The changing service relationship (part 1)

Over the next three days I’ll be at IUISC Conference – the Irish equivalent of UCISA. Apart from the welcome from the President of NUI Galway, the remaining presentations on the first day were from UK institutions. This entry covers the first two presentations.

James Browne’s welcome painted a fairly stark picture of the future education environment in Ireland. There have already been cuts but there will be more. He postulated that there would be rationalisation in the sector with the prospect of fewer institutions but also noted that recession was typically a time for opportunity for the sector. However the current parlous state of the global economy made the need to deliver more for less essential. This clearly needed institutions to rethink all aspects of their operation to deliver more efficient integrated processes.

The pressures are slightly different in Ireland than they are in the UK. There is a far greater level of State control as the institutions depend mostly on State funding. In the UK there is greater flexibility as there is less dependency on Government funding. However, it would be rash to assume that because the UK institutions rely less on State funding that they need not look at their processes and make appropriate changes to deliver efficient, quality services.

Chris Sexton spoke about Sheffield University’s Information Commons. For those that don’t know, the building is the result of a combined Computing Services (CiCS)/Library initiative to improve the student experience at Sheffield and thereby address a number of ‘student experience’ issues. The building provides computing and library facilities in the same location 24/7. But it provides much more in that it provides somewhere for students to work easily in groups, somewhere to work in a more casual environment than a formal student lab or the library. It took some time to get funded – it was a difficult business case to make as there was no “income” from the new facility. The finance director at the time failed to make the link between improving the student experience and continuing to bring quality students to Sheffield. Perhaps a good indication that all senior management staff at an institution need to understand all aspects of the institution’s business. But despite the setbacks the two services pressed on and eventually the building was delivered.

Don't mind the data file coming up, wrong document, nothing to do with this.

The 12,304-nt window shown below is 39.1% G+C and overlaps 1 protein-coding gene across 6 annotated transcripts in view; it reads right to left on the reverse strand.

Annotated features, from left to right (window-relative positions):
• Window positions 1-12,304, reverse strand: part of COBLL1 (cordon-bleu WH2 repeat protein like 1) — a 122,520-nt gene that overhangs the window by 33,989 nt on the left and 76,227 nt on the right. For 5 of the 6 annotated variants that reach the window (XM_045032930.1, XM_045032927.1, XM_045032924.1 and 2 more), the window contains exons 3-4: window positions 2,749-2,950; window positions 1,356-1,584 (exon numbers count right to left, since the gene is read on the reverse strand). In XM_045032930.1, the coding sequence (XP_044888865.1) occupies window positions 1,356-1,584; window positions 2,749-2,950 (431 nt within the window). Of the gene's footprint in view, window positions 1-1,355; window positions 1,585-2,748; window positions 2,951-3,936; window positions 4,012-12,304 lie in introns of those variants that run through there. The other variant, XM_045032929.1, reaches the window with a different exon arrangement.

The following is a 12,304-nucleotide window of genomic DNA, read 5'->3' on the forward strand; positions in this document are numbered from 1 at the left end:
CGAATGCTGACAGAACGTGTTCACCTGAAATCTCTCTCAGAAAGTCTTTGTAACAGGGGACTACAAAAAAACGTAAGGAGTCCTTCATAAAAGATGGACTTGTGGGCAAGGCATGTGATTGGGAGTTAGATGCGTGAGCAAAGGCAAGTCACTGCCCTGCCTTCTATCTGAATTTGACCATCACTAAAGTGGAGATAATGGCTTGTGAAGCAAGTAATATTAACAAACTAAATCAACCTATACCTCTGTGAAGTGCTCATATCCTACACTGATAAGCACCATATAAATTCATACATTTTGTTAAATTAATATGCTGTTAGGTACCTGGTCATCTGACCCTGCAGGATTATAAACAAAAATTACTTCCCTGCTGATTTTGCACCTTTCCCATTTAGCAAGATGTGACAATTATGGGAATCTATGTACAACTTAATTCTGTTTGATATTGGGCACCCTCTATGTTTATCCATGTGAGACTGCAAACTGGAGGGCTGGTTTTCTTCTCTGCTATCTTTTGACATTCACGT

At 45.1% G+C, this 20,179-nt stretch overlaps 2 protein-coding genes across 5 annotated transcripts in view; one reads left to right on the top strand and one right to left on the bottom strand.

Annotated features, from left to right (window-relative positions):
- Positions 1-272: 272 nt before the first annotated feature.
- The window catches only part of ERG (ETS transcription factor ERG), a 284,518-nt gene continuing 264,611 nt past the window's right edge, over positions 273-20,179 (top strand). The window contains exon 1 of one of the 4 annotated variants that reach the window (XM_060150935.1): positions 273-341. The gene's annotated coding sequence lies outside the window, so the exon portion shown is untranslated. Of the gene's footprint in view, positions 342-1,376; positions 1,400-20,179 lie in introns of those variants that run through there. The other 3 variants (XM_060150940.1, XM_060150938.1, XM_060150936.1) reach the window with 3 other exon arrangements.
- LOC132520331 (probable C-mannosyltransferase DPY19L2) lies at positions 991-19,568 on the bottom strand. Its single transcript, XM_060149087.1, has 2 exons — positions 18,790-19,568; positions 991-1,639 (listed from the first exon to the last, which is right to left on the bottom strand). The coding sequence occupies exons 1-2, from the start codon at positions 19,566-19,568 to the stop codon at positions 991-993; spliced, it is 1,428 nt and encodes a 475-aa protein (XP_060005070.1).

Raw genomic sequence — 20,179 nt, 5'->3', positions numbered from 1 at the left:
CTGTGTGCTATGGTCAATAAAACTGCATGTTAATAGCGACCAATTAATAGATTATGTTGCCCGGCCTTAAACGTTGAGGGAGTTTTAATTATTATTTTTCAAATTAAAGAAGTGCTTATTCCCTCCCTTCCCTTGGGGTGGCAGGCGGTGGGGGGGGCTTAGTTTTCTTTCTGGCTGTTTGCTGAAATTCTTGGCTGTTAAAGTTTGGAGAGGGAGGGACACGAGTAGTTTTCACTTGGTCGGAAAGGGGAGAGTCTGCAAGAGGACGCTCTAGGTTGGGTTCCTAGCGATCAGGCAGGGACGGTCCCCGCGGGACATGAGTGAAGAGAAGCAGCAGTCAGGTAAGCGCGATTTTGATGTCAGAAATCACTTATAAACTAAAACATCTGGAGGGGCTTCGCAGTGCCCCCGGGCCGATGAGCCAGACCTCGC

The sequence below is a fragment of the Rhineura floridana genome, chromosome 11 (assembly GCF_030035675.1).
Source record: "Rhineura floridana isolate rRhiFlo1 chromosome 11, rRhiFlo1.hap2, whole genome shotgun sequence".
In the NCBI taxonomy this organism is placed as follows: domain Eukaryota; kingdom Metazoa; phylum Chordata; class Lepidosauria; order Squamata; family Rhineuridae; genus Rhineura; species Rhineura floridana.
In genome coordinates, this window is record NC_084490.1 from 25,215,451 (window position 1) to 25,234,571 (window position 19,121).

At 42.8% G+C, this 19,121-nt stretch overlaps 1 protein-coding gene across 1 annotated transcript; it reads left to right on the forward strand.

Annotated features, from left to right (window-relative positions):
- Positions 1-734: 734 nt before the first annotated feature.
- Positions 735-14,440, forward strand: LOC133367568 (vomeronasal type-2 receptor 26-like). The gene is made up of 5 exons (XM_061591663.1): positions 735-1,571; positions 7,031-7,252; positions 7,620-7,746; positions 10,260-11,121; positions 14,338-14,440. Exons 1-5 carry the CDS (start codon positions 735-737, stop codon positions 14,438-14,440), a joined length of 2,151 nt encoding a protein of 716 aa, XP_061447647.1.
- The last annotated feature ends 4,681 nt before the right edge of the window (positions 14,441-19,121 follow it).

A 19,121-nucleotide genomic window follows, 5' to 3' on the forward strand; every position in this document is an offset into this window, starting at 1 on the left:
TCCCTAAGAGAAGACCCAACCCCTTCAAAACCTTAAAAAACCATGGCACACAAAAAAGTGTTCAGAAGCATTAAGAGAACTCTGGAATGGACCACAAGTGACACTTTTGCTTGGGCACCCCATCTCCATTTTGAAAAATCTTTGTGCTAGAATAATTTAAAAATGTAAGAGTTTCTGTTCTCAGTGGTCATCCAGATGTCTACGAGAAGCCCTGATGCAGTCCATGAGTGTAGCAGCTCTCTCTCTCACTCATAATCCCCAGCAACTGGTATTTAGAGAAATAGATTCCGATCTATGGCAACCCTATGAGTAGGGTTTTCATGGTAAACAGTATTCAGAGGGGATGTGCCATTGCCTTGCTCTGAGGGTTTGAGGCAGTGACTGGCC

The Information Commons (IC) is full of design with the student in mind. These include technical approaches – for example wall bound ‘screens’ which students can write on, then take picture of what they have done and load the content up onto webpage – and softer aspects such as looking to create areas for group work and creating space where the student could feel ‘at home’ whilst working.

The IC has been an outstanding success but there have been lessons learned on the way. Critically they listened to what the students wanted, particularly in first six months of operation to adjust the new facility. It was important to maintain engagement with the design experts during the build to make sure that the building met its aims. But it has been a success with the result that its customers want more – more facilities like it across the campus. Meeting that demand will present Sheffield with further challenges.


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